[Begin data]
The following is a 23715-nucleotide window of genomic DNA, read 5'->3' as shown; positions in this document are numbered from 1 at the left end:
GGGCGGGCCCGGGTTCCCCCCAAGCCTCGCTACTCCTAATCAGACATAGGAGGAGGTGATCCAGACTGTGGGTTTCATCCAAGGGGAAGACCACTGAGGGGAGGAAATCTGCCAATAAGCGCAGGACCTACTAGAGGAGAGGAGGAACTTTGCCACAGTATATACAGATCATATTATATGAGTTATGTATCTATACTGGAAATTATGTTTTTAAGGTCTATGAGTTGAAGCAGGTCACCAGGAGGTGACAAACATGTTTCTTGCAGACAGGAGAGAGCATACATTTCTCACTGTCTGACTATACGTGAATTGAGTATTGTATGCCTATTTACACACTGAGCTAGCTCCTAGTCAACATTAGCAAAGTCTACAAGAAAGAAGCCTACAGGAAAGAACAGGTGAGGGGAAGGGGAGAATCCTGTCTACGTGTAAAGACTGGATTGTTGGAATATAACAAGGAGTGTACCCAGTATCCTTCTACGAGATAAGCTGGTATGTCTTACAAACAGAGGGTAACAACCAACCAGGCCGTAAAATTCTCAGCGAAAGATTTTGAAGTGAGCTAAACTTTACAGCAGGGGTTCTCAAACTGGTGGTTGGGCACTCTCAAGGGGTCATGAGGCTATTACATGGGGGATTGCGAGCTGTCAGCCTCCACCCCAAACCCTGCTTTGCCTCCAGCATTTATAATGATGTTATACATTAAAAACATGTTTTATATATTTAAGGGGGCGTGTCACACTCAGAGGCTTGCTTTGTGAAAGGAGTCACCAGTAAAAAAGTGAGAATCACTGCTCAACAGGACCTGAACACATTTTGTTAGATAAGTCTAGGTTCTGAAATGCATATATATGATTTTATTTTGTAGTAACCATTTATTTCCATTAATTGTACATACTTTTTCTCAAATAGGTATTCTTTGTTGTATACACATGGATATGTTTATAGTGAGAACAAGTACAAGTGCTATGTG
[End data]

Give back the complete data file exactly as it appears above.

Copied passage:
The following is a 23715-nucleotide window of genomic DNA, read 5'->3' as shown; positions in this document are numbered from 1 at the left end:
GGGCGGGCCCGGGTTCCCCCCAAGCCTCGCTACTCCTAATCAGACATAGGAGGAGGTGATCCAGACTGTGGGTTTCATCCAAGGGGAAGACCACTGAGGGGAGGAAATCTGCCAATAAGCGCAGGACCTACTAGAGGAGAGGAGGAACTTTGCCACAGTATATACAGATCATATTATATGAGTTATGTATCTATACTGGAAATTATGTTTTTAAGGTCTATGAGTTGAAGCAGGTCACCAGGAGGTGACAAACATGTTTCTTGCAGACAGGAGAGAGCATACATTTCTCACTGTCTGACTATACGTGAATTGAGTATTGTATGCCTATTTACACACTGAGCTAGCTCCTAGTCAACATTAGCAAAGTCTACAAGAAAGAAGCCTACAGGAAAGAACAGGTGAGGGGAAGGGGAGAATCCTGTCTACGTGTAAAGACTGGATTGTTGGAATATAACAAGGAGTGTACCCAGTATCCTTCTACGAGATAAGCTGGTATGTCTTACAAACAGAGGGTAACAACCAACCAGGCCGTAAAATTCTCAGCGAAAGATTTTGAAGTGAGCTAAACTTTACAGCAGGGGTTCTCAAACTGGTGGTTGGGCACTCTCAAGGGGTCATGAGGCTATTACATGGGGGATTGCGAGCTGTCAGCCTCCACCCCAAACCCTGCTTTGCCTCCAGCATTTATAATGATGTTATACATTAAAAACATGTTTTATATATTTAAGGGGGCGTGTCACACTCAGAGGCTTGCTTTGTGAAAGGAGTCACCAGTAAAAAAGTGAGAATCACTGCTCAACAGGACCTGAACACATTTTGTTAGATAAGTCTAGGTTCTGAAATGCATATATATGATTTTATTTTGTAGTAACCATTTATTTCCATTAATTGTACATACTTTTTCTCAAATAGGTATTCTTTGTTGTATACACATGGATATGTTTATAGTGAGAACAAGTACAAGTGCTATGTG